US Dept of Labor

Occupational Safety & Health AdministrationWe Can Help

OSHA News Release - (Archived) Table of Contents
Archive Notice - OSHA Archive

NOTICE: This is an OSHA Archive Document, and may no longer represent OSHA Policy. It is presented here as historical content, for research and review purposes only.
Trade News Release Banner Image


OSHA Trade Release
Mon., May 12, 2003
Contact: Layne Lathram
Phone: (202) 693-1999


OSHA's 2003-2008 Strategic Management Plan Goals:
15% Drop in Fatality Rates, 20% Drop in Injury and Illness Rates by 2008
Agency Builds on Previous Successes, Sets New Goals


WASHINGTON -- John L. Henshaw, Assistant Secretary of Labor for Occupational Safety and Health (OSHA), today unveiled OSHA's new strategic management plan in a speech at the American Industrial Hygiene Conference and Expo on Monday, May 12, 2003 in Dallas, Tex.

"We can make a difference in the lives of working men and women in this country today," said Henshaw. "Every day, we strive to make the workplace safer for workers in this country. Our new plan will give us a clear roadmap to reach our goals."

Under the new plan, OSHA's three overarching goals are to:
  • Reduce occupational hazards through direct intervention
  • Promote a safety and health culture through compliance assistance, cooperative programs and strong leadership
  • Maximize OSHA's effectiveness and efficiency by strengthening its capabilities and infrastructure.
OSHA's goal is to reduce workplace fatality rates by 15% and workplace injury and illness rates by 20% by 2008. Each year, OSHA will emphasize specific areas to achieve this broader goal; for example, in 2003-2004 OSHA's goal is a three percent drop in construction fatalities and a one percent drop in general industry fatalities, as well as a four percent drop in injuries and illnesses in construction, general industry, and specific industries with high hazard rates including landscaping/horticultural services, oil and gas field services, blast furnace and basic steel products, ship and boat building and repair, and other high hazard industries.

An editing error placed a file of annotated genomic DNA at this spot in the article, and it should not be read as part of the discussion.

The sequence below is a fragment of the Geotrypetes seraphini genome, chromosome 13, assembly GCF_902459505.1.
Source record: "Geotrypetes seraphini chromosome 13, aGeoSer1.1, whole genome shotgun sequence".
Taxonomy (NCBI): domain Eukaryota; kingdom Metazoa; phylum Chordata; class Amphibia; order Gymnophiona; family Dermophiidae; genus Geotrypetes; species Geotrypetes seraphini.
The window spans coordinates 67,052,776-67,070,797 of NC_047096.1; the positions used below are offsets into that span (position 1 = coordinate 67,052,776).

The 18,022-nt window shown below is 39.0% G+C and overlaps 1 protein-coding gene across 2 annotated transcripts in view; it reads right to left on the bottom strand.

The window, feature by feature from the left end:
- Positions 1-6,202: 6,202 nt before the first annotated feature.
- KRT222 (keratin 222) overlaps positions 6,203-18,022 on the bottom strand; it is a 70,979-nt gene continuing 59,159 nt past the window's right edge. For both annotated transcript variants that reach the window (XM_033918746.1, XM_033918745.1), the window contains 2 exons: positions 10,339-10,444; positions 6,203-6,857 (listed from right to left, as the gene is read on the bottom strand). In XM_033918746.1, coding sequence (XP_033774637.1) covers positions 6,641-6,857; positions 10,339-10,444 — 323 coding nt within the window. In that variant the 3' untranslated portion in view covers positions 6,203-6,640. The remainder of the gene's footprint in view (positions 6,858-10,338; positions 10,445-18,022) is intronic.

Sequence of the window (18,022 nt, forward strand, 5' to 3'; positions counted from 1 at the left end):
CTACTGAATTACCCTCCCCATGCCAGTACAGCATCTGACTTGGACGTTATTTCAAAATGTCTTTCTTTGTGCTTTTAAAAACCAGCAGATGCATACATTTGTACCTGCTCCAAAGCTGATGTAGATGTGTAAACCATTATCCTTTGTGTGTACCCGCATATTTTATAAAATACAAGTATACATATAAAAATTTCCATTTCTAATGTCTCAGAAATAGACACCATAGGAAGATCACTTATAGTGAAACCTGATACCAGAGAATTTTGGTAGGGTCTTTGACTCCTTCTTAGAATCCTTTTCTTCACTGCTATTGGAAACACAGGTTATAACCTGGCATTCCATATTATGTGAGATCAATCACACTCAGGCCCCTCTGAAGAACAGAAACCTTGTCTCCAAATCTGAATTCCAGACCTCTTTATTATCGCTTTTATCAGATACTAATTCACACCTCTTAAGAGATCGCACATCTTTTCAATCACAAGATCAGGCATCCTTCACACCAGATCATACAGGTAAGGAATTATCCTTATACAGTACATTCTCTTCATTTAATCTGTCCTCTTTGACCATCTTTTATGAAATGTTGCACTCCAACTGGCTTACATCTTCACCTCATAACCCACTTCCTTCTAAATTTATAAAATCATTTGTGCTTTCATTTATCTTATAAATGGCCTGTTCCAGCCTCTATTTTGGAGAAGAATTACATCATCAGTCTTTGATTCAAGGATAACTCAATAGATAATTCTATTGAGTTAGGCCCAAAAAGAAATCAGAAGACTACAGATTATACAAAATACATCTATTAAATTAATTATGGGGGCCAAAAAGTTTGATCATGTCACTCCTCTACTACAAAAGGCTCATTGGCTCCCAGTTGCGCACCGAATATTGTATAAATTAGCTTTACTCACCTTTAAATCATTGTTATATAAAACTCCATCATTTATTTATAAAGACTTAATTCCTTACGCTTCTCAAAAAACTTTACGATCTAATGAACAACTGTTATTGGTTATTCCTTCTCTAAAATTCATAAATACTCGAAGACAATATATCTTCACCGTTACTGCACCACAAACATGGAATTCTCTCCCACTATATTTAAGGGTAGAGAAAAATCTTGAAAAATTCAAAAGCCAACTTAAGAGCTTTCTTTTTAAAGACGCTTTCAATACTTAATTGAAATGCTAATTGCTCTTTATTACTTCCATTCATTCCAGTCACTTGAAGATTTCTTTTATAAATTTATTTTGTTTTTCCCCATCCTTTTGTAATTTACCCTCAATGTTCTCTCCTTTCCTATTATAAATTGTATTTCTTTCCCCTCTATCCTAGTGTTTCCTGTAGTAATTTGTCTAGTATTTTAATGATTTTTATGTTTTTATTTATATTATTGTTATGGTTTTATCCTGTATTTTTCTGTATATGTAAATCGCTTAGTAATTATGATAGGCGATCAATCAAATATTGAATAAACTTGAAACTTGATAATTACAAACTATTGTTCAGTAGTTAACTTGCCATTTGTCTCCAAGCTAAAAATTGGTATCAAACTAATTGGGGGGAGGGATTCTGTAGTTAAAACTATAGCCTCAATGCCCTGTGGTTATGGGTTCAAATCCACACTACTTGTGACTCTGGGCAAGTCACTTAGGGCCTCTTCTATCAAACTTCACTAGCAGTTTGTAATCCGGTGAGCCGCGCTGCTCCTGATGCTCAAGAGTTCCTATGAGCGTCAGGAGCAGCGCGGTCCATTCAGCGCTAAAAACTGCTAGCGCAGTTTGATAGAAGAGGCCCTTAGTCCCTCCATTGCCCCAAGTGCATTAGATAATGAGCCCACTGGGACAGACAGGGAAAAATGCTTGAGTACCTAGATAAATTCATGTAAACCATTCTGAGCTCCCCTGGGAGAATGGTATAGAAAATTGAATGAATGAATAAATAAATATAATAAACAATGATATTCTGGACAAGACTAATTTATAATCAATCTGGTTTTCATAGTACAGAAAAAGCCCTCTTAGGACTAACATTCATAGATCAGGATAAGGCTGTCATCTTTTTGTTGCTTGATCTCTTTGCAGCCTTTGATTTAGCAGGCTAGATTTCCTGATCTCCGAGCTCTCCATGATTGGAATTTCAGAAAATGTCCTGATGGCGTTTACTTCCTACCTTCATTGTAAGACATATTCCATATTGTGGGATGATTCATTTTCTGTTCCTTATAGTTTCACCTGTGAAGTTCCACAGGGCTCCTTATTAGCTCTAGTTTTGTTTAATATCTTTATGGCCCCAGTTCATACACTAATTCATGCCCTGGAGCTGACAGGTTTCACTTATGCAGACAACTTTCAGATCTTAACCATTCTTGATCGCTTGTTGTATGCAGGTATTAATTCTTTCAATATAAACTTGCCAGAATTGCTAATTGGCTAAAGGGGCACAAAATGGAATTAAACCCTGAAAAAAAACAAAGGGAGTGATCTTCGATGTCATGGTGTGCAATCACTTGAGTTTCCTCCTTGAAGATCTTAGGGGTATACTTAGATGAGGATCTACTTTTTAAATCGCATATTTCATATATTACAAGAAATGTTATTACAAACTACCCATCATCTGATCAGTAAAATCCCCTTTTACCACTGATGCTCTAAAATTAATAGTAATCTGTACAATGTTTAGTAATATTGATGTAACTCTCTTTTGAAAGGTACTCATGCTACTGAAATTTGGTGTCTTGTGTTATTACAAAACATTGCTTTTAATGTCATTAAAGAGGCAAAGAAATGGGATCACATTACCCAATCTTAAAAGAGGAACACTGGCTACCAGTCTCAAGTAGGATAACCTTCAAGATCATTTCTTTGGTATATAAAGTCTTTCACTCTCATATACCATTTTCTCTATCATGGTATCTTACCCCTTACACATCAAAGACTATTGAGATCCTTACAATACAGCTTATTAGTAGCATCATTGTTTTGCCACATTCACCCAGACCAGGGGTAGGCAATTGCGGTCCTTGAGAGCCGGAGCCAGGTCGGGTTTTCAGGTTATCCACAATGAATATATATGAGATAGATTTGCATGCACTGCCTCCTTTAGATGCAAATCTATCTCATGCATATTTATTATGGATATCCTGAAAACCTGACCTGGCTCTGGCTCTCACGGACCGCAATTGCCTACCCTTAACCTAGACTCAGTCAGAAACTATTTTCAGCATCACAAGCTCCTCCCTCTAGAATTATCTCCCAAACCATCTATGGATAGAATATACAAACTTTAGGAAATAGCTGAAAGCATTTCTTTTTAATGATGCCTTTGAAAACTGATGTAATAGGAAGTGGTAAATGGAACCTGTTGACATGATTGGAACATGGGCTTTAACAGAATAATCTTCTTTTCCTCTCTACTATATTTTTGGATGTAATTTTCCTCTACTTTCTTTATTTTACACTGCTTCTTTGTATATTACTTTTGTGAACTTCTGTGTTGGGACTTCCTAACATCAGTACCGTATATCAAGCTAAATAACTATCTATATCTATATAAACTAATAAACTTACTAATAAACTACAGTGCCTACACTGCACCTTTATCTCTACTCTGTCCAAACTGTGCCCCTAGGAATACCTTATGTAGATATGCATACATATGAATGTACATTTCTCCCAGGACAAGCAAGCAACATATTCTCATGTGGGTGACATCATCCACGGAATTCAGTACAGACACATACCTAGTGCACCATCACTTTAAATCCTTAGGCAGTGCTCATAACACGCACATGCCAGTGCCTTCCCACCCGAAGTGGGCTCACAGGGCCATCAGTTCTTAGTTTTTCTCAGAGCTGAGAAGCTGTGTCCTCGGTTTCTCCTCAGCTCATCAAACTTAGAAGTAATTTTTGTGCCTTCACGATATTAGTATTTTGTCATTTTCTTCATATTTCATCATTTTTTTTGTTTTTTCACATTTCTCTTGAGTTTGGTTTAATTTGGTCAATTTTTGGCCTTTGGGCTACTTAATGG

OSHA's strategic management plan also covers issues not traditionally addressed by the agency but that nevertheless account for many work-related injuries, illnesses and deaths, such as workplace violence and work-related motor vehicle accidents. OSHA intends to use a variety of cooperative programs and outreach efforts to assist employers and employees in addressing these problems. In addition, the agency will focus on emergency preparedness, helping workplaces get ready to respond to workplace emergencies such as natural disasters or terrorist attacks.

The new plan will support the Department of Labor's Strategic Plan that will be issued later this year.

Under OSHA's 1997-2002 strategic plan, injuries and illnesses declined in the 100,000 workplaces where there were direct OSHA interventions (such as the consultation program to help small business address its needs); amputations declined by 24% and lead exposures by 69% -- the original goal was a 15% reduction in each; fatalities in construction declined 9.5% -- just short of the original goal of 11%; and injuries and illnesses were cut by 47% at worksites engaged in cooperative relationships with OSHA.

OSHA is dedicated to saving lives, preventing injuries and illnesses and protecting America's workers. Safety and health add value to business, the workplace and life. For more information, visit www.osha.gov.


# # #

U.S. Labor Department news releases are accessible on the Internet at www.dol.gov. The information in this release will be made available in alternative format upon request (large print, Braille, audio tape or disc) from the COAST office. Please specify which news release when placing your request. Call 202-693-7773 or TTY 202-693-7755.


Archive Notice - OSHA Archive

NOTICE: This is an OSHA Archive Document, and may no longer represent OSHA Policy. It is presented here as historical content, for research and review purposes only.

OSHA News Release - (Archived) Table of Contents

Thank You for Visiting Our Website

You are exiting the Department of Labor's Web server.

The Department of Labor does not endorse, takes no responsibility for, and exercises no control over the linked organization or its views, or contents, nor does it vouch for the accuracy or accessibility of the information contained on the destination server. The Department of Labor also cannot authorize the use of copyrighted materials contained in linked Web sites. Users must request such authorization from the sponsor of the linked Web site. Thank you for visiting our site. Please click the button below to continue.

Close